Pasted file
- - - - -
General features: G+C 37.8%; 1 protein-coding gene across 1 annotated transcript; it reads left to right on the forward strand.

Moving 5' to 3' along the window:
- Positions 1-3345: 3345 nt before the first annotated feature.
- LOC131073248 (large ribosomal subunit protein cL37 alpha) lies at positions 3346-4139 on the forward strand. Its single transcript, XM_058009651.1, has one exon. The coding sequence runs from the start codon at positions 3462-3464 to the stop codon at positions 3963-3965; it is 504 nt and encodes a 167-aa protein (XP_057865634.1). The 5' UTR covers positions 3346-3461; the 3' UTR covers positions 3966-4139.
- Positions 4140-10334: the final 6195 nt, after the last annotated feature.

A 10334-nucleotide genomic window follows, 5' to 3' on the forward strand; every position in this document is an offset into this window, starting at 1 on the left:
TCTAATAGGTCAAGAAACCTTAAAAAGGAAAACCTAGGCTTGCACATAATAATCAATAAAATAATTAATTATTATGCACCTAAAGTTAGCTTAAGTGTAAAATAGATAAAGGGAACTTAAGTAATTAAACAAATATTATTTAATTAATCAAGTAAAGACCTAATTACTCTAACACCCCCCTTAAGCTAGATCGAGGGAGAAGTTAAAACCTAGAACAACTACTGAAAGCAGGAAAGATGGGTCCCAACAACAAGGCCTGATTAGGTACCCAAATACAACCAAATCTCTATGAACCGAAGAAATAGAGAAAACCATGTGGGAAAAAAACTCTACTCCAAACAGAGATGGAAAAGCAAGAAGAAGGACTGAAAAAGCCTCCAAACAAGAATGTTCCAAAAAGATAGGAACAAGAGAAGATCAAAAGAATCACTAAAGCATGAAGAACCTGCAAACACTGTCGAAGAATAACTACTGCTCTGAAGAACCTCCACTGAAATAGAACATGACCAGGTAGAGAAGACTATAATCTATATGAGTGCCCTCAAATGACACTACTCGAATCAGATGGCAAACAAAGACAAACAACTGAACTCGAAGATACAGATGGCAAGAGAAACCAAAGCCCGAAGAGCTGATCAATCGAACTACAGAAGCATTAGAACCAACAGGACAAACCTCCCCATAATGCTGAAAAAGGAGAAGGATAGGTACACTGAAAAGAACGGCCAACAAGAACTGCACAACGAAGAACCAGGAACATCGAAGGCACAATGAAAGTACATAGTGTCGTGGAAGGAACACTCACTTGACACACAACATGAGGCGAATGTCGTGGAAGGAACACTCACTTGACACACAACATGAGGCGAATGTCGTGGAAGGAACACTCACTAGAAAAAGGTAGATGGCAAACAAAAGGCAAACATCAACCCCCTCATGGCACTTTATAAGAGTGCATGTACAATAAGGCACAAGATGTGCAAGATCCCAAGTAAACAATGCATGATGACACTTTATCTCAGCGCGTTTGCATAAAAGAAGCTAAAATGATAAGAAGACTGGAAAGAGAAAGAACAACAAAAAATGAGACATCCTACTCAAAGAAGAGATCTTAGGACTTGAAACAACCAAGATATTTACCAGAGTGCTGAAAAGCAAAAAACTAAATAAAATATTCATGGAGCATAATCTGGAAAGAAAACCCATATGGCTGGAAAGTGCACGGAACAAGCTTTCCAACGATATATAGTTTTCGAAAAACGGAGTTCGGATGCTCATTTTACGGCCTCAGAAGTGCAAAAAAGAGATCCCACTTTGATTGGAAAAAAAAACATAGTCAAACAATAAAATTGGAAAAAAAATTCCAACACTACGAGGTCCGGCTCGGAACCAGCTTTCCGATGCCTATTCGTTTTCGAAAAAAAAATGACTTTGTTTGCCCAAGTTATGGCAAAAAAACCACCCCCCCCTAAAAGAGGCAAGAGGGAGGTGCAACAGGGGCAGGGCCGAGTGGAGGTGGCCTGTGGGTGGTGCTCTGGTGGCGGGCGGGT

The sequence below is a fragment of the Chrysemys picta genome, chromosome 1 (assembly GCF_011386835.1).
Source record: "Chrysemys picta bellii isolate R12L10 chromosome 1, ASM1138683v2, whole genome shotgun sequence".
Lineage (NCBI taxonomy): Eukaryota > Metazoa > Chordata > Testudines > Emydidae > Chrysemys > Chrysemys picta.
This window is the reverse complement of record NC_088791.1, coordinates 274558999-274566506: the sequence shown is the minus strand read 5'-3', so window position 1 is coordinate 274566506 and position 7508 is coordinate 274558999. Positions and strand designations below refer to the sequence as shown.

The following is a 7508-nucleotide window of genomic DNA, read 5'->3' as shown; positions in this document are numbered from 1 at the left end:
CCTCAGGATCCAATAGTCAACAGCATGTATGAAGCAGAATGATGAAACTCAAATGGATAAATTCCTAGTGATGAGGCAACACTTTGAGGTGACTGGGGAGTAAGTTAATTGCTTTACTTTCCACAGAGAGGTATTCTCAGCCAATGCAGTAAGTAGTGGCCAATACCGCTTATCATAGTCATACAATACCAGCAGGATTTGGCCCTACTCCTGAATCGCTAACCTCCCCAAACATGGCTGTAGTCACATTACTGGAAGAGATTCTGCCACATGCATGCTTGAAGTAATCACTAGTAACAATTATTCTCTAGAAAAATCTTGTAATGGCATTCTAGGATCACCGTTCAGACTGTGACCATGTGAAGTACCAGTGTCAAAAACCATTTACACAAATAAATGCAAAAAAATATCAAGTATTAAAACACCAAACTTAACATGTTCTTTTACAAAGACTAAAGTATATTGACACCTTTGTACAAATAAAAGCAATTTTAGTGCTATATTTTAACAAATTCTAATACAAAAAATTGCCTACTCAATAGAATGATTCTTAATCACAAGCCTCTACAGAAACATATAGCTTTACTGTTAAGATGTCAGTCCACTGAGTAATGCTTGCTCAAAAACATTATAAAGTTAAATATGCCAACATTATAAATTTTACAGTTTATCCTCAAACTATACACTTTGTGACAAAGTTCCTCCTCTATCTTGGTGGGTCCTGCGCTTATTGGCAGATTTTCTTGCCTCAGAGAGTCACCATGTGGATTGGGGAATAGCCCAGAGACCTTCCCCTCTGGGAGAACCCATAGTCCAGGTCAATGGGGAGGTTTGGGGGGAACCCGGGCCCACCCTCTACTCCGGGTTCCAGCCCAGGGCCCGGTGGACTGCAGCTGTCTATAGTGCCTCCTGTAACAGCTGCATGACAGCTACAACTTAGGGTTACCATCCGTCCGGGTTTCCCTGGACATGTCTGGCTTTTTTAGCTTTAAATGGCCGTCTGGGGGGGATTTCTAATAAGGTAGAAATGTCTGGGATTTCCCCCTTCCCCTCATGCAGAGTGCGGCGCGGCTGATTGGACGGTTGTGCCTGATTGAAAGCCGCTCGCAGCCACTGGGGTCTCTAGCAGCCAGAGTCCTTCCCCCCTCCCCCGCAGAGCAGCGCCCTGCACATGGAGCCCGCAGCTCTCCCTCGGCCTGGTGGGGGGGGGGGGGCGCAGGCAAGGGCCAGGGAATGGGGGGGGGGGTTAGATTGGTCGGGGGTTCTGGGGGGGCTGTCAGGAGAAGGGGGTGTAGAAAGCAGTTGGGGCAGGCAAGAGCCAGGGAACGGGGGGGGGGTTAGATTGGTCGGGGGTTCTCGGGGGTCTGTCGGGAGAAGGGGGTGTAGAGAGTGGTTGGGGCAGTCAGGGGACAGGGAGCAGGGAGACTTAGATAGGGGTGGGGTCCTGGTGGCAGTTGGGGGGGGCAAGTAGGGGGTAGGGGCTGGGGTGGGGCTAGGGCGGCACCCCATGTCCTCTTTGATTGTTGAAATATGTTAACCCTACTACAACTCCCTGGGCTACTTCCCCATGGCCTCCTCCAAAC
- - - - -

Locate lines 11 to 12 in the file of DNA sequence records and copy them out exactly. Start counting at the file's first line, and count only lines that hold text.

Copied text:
This window is the reverse complement of record NC_088791.1, coordinates 274558999-274566506: the sequence shown is the minus strand read 5'-3', so window position 1 is coordinate 274566506 and position 7508 is coordinate 274558999. Positions and strand designations below refer to the sequence as shown.

The following is a 7508-nucleotide window of genomic DNA, read 5'->3' as shown; positions in this document are numbered from 1 at the left end: